Fiji is a group of beautiful, lush green islands, scattered in the Pacific Ocean. It encompasses 332 islands, which expands over 18,000 sq. km. Today, the population of Fiji is 48% Fijian (natives), 45% Indians (almost all Hindus), and the remainder is comprised of various ethnicities and nationalities. Approximately 60 Jews live in Fiji.
Nearly all Jews in the Fiji Islands live in the capital city of Suva. Henry Mark, at the age of 20, was the first Jew to settle in Fiji in 1881. Mark was originally a native of Australia and instituted an extensive commercial enterprise throughout the region. Marks would later be joined by Jews from India, the Middle East, and other localities in Asia. There are currently three cemeteries in Fiji, located in Momi (private cemetery), Ovalau Island (Levuka), and Suva (old cemetery) with Jewish inscriptions on the tombstones, dating back to the first Jewish settlers in the 1800s.
Until the recent establishment of the Fiji Jewish Association there was little organized activity among the Jewish population. There still remains limited religious life among these Jews; however, the Israeli Embassy does hold an annual Passover Seder, which accommodates 50 to 60 people. Kosher food is imported from Australia.
Israel and Fiji enjoy full diplomatic affairs. In May 2002, the Fiji Prime Minister, Laisenia Qarase, agreed with the Israeli Ambassador, H. E. Ruth Kahanoff that the two countries should strengthen their relations though they are so far apart geographically. While there is an Israeli Embassy in Fiji, the Israeli Ambassador in Canberra, Australia represents Israeli interests in Fiji.
Israel sent 12 portable solar generators to Fiji in October 2016, in the aftermath of Tropical Cyclone Winston.
In February 2020, Israeli President Reuven Rivlin traveled to Fiji to meet Prime Minister Voreqe Bainimarama for discussions on climate change, sustainable development, smart agriculture, women and youth empowerment.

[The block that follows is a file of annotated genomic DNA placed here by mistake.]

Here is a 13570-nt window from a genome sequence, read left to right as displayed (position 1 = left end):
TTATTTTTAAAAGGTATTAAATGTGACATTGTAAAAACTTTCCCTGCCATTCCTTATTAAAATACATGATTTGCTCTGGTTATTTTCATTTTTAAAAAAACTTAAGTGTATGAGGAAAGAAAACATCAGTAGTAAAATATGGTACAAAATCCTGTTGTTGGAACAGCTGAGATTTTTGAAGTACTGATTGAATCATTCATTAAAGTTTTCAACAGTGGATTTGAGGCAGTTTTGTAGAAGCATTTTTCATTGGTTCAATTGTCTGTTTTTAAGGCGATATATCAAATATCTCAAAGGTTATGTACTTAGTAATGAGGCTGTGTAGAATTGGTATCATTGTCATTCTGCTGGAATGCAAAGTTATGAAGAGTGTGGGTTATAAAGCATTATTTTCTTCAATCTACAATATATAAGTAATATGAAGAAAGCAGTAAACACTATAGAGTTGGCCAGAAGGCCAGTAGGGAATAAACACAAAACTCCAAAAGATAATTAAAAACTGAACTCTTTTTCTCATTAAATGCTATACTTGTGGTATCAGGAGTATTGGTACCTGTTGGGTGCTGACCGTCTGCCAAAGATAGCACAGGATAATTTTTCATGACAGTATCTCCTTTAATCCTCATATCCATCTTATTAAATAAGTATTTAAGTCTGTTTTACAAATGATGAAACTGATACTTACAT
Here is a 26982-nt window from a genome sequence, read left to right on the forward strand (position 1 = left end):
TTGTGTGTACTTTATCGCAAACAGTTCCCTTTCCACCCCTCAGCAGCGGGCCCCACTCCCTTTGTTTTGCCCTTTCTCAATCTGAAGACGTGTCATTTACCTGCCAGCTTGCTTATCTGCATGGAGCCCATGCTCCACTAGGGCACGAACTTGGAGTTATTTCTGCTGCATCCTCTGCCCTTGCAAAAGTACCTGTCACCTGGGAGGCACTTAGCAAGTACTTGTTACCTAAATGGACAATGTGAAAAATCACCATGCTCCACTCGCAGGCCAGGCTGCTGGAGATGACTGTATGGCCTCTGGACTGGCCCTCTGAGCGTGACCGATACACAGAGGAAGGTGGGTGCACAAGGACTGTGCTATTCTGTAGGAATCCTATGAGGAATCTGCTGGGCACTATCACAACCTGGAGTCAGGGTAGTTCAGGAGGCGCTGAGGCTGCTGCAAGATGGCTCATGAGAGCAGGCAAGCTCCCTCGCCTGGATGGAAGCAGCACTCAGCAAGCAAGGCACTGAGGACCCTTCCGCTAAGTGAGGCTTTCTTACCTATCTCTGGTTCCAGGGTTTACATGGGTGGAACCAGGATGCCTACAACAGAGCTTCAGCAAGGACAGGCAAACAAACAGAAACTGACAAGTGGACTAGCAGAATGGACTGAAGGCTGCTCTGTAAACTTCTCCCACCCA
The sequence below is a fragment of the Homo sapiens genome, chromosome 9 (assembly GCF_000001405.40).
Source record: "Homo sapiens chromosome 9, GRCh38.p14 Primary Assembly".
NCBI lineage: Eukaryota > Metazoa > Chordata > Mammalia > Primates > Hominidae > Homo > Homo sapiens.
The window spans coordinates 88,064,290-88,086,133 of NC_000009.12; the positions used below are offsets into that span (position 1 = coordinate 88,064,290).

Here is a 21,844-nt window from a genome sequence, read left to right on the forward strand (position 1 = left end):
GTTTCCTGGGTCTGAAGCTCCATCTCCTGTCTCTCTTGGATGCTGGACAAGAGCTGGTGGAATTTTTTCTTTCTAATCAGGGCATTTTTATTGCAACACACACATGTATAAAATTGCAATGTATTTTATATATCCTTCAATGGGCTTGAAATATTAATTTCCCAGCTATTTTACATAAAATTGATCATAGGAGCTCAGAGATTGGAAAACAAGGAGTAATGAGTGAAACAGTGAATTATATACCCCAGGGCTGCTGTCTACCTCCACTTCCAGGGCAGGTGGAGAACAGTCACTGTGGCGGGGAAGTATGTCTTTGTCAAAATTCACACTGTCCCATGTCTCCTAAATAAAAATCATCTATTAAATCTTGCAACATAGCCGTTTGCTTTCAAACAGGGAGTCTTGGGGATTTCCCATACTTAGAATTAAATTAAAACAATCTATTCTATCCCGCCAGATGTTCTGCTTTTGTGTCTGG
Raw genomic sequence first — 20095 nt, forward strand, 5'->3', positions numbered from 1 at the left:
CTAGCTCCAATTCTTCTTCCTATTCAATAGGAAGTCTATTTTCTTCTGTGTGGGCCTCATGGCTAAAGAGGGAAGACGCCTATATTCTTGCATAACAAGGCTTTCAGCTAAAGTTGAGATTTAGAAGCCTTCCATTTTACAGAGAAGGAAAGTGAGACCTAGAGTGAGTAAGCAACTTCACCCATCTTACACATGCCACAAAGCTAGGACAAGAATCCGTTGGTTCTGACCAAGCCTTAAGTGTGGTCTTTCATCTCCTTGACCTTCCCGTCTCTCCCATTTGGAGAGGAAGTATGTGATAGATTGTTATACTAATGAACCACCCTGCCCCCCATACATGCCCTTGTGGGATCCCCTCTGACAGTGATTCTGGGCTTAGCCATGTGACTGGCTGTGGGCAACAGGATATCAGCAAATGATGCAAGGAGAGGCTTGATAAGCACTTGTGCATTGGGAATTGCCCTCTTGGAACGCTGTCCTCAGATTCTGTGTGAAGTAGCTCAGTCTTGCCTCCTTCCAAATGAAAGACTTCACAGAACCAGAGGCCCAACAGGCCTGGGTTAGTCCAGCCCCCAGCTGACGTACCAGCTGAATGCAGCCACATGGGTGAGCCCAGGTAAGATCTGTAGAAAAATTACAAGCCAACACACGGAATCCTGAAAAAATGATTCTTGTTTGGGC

Bainimarama said, “Fiji and Israel have young, dynamic populations. Our youth know the value of innovative, entrepreneurial thinking and they are the potential of partnerships to generate prosperity. Today, my discussions with President Rivlin centered on empowering these future leaders to strengthen the ties that connect our societies and build a partnership that serves our people for generations.”
Rivlin announced Israel would provide additional assistance in addition to what Israel provides in disaster relief, medical care, and airport security. He also announced the establishment of 100 annual scholarships for students from Fiji to train at a college in Israel.
In June 2023, Fiji announced it would open its first embassy in Israel in 2024. Fiji has “maintained amicable relations with the State of Israel, through bilateral cooperation on peace and security, and areas such as agriculture,” said Fijian Prime Minister Sitiveni Rabuka.
Israeli Foreign Minister Eli Cohen said, “I congratulate the Fijian government on an important decision that will strengthen and deepen the relations between the two countries. Fiji has proven in recent years that it is a true friend of Israel in the international arena as well.”
Fiji Jewish Association:
Embassy of Israel:
Sources: World Jewish Congress.